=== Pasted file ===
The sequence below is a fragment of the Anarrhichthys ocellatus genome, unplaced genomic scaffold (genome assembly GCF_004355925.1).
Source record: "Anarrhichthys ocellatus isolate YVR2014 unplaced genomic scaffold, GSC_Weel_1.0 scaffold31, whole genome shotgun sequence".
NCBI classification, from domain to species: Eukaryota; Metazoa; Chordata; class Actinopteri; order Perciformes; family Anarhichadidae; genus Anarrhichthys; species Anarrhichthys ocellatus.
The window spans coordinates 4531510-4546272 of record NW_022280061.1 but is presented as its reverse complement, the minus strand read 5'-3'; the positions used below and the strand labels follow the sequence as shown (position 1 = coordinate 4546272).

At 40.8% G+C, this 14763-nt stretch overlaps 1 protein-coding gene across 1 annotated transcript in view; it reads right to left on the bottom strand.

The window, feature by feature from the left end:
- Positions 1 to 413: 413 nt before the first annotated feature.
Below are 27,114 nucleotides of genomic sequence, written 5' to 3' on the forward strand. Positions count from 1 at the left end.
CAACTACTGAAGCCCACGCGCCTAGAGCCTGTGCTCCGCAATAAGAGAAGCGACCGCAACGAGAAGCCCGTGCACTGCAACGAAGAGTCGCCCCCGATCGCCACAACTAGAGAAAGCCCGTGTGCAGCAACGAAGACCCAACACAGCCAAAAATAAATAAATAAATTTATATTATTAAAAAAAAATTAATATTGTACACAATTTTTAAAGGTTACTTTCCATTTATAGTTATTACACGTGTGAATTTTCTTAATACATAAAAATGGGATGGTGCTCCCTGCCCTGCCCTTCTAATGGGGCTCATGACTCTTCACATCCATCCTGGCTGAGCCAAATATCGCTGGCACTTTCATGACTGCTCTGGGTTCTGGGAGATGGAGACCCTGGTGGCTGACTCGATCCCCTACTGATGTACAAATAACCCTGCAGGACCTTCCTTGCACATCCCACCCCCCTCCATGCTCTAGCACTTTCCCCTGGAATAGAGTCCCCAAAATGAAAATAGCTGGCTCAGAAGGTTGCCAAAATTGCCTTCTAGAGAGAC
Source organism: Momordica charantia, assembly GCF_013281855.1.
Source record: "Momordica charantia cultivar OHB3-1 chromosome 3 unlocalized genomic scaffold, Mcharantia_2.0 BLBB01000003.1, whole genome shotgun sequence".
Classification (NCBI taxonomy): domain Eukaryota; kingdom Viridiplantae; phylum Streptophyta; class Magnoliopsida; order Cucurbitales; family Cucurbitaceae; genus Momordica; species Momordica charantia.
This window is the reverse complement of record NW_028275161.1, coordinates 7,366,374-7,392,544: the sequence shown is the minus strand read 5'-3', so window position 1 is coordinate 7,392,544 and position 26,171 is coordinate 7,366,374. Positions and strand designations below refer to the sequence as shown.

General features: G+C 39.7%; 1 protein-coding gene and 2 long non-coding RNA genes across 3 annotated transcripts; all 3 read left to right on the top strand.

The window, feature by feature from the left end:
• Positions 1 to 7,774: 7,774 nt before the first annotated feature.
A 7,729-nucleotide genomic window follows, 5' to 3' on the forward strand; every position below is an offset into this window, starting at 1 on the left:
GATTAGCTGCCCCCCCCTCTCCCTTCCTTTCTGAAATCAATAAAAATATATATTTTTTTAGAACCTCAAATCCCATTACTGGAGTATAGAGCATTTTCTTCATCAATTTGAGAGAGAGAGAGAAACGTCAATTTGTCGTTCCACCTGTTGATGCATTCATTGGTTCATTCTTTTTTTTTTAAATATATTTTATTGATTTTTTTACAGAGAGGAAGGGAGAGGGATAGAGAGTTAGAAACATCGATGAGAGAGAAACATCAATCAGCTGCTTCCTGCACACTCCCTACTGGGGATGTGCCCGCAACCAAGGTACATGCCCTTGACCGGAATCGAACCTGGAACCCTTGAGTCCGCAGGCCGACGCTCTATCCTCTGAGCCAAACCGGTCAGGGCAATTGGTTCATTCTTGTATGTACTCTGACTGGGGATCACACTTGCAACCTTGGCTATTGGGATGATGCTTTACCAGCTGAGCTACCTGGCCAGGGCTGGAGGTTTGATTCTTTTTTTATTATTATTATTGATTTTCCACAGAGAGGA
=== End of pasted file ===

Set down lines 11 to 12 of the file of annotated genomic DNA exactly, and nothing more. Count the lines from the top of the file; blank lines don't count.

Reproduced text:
Source record: "Momordica charantia cultivar OHB3-1 chromosome 3 unlocalized genomic scaffold, Mcharantia_2.0 BLBB01000003.1, whole genome shotgun sequence".
Classification (NCBI taxonomy): domain Eukaryota; kingdom Viridiplantae; phylum Streptophyta; class Magnoliopsida; order Cucurbitales; family Cucurbitaceae; genus Momordica; species Momordica charantia.